Thinking allowed

Surprise, surprise -- putting it all together

So, we have looked (first here and then here) at the main sec­tions of a plain course of Cam­bridge Sur­prise Minor. Now we have to stitch those bits togeth­er. This is how it works. We will con­sider bell 2, which starts in the middle of the front work, as if it had just made 2nd place over the treble. We con­tin­ue with:

  • the second half of the front work
  • plain hunt towards the back
  • double dodge in 5–6 up, two blows behind, one dodge in 5–6 down (‘two and one’)
  • plain hunt down towards the front
  • lead full and dodge in 1–2 up
  • Cam­bridge places in 3–4 up, fol­lowed by…
  • the back work, and then…
  • Cam­bridge places in 3–4 down
  • dodge in 1–2 down and lead full
  • plain hunt towards the back
  • dodge in 5–6 up, two blows behind, double dodge in 5–6 down (‘one and two’)
  • plain hunt towards the lead
  • and begin the front work

The tricky bits here are remem­ber­ing the extra dodges at the front and back, and the order in which they come.

We can now do two things. We can trace out the entire plain course of a single bell. Or we can write out a single lead end for all six bells. In fact these are equi­val­ent things, as we shall see in a moment, and the single lead end is a more com­pact format.

This is what the lead looks like:



At the end of each lead what we have done is to change the order of the bells, and they then do the work that the bell in that place did in the just-fin­ished lead. For example, if we trace bell 2 through a single lead, then it will end up in 6th place, and that means that what it does next is whatever bell 6 did in that lead end. It has become the 6ths place bell. So we can con­tin­ue tra­cing the path of this bell by fol­low­ing the 6 through the lead end. We can do the same for each place bell, not­ing where it starts, and which place bell it becomes:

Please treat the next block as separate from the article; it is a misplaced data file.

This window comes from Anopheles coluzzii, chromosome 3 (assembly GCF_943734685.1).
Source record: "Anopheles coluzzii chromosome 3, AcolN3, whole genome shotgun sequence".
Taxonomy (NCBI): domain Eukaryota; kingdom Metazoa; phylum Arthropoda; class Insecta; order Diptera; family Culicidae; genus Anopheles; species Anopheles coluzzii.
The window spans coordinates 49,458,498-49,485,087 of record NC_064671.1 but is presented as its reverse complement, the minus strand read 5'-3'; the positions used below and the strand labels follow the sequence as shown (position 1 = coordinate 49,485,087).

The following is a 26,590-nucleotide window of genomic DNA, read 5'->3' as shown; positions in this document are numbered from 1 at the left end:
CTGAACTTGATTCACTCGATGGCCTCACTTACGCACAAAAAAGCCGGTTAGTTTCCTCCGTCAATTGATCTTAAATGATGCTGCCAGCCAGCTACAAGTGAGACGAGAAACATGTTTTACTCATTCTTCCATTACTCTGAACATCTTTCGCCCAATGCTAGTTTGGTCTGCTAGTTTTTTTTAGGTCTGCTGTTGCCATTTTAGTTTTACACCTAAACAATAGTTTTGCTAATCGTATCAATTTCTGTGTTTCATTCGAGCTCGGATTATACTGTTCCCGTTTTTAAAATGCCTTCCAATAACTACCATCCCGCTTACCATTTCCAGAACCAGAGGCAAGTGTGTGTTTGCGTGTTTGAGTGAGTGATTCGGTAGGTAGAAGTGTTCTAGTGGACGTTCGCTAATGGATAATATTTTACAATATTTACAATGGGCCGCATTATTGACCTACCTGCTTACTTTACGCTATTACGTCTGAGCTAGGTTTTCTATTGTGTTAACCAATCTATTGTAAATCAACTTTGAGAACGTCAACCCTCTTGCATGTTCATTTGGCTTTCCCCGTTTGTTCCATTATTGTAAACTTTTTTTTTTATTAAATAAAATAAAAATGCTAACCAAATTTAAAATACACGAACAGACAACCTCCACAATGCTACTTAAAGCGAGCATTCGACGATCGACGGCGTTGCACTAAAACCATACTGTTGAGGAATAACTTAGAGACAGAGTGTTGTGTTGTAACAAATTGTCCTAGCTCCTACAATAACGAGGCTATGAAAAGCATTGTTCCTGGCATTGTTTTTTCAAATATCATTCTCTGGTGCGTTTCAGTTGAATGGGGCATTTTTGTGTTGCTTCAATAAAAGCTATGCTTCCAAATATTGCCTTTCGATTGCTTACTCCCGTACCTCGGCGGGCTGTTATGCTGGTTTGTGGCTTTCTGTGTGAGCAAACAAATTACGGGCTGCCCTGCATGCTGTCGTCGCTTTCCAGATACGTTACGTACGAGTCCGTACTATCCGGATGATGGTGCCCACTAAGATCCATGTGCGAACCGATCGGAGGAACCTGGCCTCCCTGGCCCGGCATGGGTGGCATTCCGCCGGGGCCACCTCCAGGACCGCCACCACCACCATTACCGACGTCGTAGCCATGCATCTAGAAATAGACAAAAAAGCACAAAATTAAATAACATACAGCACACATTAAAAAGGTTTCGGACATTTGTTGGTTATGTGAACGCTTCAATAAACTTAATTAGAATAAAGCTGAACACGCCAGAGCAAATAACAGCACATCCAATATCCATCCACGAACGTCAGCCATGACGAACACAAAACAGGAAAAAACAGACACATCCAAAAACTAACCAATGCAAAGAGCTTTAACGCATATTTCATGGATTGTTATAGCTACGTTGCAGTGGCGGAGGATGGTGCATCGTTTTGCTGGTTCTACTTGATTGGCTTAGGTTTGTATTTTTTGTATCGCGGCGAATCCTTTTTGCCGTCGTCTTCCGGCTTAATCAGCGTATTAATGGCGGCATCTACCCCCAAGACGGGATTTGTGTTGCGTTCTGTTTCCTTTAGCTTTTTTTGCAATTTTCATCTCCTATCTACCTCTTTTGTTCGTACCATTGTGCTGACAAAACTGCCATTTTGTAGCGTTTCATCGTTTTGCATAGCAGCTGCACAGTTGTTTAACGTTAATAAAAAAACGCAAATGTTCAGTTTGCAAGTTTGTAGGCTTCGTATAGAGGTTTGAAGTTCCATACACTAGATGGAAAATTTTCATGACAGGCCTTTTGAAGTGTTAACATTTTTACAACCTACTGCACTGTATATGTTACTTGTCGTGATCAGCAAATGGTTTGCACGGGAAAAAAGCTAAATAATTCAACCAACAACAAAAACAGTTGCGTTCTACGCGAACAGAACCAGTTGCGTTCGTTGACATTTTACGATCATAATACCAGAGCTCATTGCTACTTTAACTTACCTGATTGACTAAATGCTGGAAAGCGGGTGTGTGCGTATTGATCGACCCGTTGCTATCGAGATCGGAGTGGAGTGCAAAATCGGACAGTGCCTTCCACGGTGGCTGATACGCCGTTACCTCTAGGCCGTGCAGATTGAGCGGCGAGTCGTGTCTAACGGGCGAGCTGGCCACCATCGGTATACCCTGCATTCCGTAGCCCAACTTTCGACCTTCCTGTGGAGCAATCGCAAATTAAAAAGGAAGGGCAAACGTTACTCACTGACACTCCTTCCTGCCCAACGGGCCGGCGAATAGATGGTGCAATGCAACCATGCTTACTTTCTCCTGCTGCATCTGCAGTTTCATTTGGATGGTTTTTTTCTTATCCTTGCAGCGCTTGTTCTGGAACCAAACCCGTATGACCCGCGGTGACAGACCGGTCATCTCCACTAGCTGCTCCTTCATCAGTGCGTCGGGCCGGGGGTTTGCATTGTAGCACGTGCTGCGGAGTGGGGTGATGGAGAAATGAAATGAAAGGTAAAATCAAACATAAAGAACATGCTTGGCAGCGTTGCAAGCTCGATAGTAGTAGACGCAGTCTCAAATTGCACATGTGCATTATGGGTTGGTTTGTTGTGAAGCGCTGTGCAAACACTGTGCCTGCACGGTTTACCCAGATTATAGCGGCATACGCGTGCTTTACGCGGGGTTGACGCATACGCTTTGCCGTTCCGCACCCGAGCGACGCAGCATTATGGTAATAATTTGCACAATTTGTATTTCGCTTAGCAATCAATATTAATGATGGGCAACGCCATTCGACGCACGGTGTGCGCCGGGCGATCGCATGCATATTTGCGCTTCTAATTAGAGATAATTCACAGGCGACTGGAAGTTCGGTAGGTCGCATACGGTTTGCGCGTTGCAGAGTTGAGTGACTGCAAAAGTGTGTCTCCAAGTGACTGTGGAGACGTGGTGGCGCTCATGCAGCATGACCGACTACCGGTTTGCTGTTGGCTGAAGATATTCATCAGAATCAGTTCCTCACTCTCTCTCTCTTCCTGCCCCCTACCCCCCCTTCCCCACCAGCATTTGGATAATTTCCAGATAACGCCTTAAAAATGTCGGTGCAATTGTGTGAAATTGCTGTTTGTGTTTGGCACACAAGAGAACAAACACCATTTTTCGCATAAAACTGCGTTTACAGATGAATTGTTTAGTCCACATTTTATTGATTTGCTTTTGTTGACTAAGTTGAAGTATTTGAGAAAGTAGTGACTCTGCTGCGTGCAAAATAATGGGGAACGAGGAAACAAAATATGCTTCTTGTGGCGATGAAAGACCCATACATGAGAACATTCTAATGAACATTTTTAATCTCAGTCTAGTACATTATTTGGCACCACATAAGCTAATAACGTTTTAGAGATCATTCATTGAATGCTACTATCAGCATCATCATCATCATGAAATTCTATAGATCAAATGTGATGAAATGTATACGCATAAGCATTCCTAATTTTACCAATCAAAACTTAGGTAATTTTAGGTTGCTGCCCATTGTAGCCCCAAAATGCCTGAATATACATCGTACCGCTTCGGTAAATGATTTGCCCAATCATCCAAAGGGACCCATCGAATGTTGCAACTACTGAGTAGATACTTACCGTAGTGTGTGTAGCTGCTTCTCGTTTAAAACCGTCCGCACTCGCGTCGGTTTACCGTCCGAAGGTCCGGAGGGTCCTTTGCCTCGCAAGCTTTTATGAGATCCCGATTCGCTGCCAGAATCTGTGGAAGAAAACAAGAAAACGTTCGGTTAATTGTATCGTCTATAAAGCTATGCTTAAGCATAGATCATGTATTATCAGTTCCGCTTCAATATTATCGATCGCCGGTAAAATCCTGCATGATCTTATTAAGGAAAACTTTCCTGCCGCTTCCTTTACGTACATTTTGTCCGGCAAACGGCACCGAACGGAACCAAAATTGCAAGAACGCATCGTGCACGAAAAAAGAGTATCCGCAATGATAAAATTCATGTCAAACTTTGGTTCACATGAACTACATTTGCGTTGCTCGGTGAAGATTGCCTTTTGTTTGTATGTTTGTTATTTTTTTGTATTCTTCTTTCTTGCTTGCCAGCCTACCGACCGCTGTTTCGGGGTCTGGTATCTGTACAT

2, or rather seconds place bell: second half of front­work, dodge ‘two and one’ at the back; become sixths place bell

sixths place bell: down to front, lead and dodge; places up; become thirds place bell

thirds place bell: straight up to the back and do back work, dodge 3–4 down; become fourths place bell

fourths place bell: make 3rds place at start of places down; dodge and lead; up to back and dodge 5–6 up (start of ‘one and two’); become fifths place bell

fifths place bell: two blows behind and double dodge 5–6 down (end of ‘one and two’); down to lead and begin front­work; make 2nds over the treble to become the seconds place bell

One oth­er point is per­haps worth not­ing. In Kent Treble Bob, we always dodged and made places with the same bell in each dodging pos­i­tion (except when the treble was there) — in Kent when you are mak­ing 3rds and 4ths up (Kent places) anoth­er bell is mak­ing 3rd and 4ths down at the same time. But in Cam­bridge Sur­prise, the dodges and places are made with a dif­fer­ent bell each time — and only one bell is mak­ing (Cam­bridge) places at any one time. It’s a much more com­plic­ated dance, all together.

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